Shortly afterward the waist gunner was injured and Jungbluth took over his post. Attacked by 20 enemy plane, Jungbluth lost his arm in the ensuring battle and received 100 shrapnel wounds. Staff Sgt. Kilmer of Alva, Okla., one of the men whose life he had saved had recovered sufficiently by this time to make a tourniquet for Jungbluth’s arm in time to have him from bleeding to death.

The Night Raider, badly damaged, had become separated from the other planes in the flight during the attack, and the pilot flew into a heavy cloud, finally evading the attackers. The gas in the badly damaged ship was running low as the bomber attempted its landing in England and the crew expected a crash. Those who were not injured held the wounded in their arms to protect them. However, the plane landed smoothly, without further injury to the men aboard. On the next raid nearly all of the crew of the Night Raider was lost or captured.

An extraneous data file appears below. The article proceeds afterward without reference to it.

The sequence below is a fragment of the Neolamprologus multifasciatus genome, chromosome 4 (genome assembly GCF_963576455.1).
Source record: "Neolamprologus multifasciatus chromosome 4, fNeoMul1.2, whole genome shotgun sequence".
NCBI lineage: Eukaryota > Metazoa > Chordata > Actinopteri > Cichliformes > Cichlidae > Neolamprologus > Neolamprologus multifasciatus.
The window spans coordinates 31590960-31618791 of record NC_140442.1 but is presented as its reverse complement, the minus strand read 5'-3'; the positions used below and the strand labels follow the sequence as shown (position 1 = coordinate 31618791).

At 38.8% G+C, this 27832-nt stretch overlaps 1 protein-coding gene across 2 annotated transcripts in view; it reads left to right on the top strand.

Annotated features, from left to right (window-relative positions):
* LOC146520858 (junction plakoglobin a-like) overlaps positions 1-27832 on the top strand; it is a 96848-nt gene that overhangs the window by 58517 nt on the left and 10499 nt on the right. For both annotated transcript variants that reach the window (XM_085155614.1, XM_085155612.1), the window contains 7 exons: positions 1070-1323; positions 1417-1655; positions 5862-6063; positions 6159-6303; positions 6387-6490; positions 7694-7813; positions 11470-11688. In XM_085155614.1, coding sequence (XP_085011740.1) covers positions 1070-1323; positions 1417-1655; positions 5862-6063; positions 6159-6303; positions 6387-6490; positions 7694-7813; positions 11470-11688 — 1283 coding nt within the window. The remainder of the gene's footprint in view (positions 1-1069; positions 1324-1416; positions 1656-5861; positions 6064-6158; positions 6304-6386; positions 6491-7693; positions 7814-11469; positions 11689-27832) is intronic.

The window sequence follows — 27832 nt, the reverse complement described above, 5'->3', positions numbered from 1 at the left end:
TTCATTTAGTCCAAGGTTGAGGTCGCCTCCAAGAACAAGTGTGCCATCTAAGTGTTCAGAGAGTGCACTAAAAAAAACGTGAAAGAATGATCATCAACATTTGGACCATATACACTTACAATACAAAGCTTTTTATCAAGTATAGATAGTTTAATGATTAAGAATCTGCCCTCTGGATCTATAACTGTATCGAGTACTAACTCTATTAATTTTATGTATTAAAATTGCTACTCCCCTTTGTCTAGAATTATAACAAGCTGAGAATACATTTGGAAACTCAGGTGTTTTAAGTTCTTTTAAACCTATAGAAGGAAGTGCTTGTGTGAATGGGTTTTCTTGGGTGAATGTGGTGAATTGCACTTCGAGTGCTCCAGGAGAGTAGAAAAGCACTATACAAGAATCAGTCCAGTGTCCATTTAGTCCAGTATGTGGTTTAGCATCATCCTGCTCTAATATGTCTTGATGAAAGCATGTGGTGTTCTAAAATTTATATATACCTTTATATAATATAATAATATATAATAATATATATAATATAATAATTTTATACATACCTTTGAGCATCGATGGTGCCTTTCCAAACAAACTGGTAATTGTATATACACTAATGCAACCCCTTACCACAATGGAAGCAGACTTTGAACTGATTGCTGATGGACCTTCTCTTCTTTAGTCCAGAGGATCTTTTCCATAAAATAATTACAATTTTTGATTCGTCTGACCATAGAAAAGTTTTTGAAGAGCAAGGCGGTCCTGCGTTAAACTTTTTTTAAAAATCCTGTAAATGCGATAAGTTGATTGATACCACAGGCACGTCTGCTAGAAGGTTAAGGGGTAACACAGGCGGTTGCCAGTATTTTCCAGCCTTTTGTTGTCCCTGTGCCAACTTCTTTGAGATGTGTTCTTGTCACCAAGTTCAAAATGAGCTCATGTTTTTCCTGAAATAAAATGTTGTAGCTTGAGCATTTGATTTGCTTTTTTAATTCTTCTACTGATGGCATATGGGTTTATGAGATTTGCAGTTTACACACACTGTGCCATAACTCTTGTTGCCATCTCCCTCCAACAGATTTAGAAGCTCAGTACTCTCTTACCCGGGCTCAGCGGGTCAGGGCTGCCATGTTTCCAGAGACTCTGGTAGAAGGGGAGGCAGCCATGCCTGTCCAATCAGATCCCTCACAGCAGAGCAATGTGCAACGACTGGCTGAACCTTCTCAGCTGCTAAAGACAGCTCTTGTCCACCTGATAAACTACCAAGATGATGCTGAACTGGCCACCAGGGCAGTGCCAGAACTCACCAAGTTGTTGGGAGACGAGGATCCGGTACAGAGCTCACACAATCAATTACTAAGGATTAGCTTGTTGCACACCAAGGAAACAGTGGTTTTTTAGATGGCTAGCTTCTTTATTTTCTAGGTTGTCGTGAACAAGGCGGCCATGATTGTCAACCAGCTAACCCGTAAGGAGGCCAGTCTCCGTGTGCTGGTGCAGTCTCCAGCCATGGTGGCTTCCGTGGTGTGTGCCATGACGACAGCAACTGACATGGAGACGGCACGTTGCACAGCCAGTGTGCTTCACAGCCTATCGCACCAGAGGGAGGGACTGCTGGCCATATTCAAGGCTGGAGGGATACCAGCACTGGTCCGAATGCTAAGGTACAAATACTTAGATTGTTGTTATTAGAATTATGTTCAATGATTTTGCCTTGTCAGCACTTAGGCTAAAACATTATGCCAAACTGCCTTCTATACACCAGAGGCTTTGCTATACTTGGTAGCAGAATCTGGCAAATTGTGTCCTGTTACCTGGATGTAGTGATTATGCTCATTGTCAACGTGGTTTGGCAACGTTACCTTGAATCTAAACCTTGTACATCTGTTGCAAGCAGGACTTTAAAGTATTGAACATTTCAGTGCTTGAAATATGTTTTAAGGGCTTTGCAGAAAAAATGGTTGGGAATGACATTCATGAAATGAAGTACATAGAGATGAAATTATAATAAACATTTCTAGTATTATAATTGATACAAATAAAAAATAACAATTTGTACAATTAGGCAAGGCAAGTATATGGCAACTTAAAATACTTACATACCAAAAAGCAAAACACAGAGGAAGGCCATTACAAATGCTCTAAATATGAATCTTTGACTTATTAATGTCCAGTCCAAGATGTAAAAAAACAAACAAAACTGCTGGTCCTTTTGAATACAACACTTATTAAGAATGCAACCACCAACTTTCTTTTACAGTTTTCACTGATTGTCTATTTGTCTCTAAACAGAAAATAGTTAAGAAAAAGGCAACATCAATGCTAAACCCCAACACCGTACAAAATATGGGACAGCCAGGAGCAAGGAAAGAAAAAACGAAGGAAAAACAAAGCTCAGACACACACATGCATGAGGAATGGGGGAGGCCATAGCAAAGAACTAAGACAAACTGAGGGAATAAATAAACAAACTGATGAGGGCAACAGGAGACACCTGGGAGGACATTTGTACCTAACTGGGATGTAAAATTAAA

Jungbluth, who was on numerous raids, was awarded the purple heart and the silver star. He enlisted in the air force in 1941.

From Find a Grave record #102304670: Buried at Confidence Cemetery, Confidence, Wayne County, Iowa; Plot North Addn. He was born 25 Jan 1919 and died 27 April 1980. Son of Julian and Nettie Marie (Williams) Jungbluth.

Printed in the Washington County Pilot-Tribune on 6/17/1943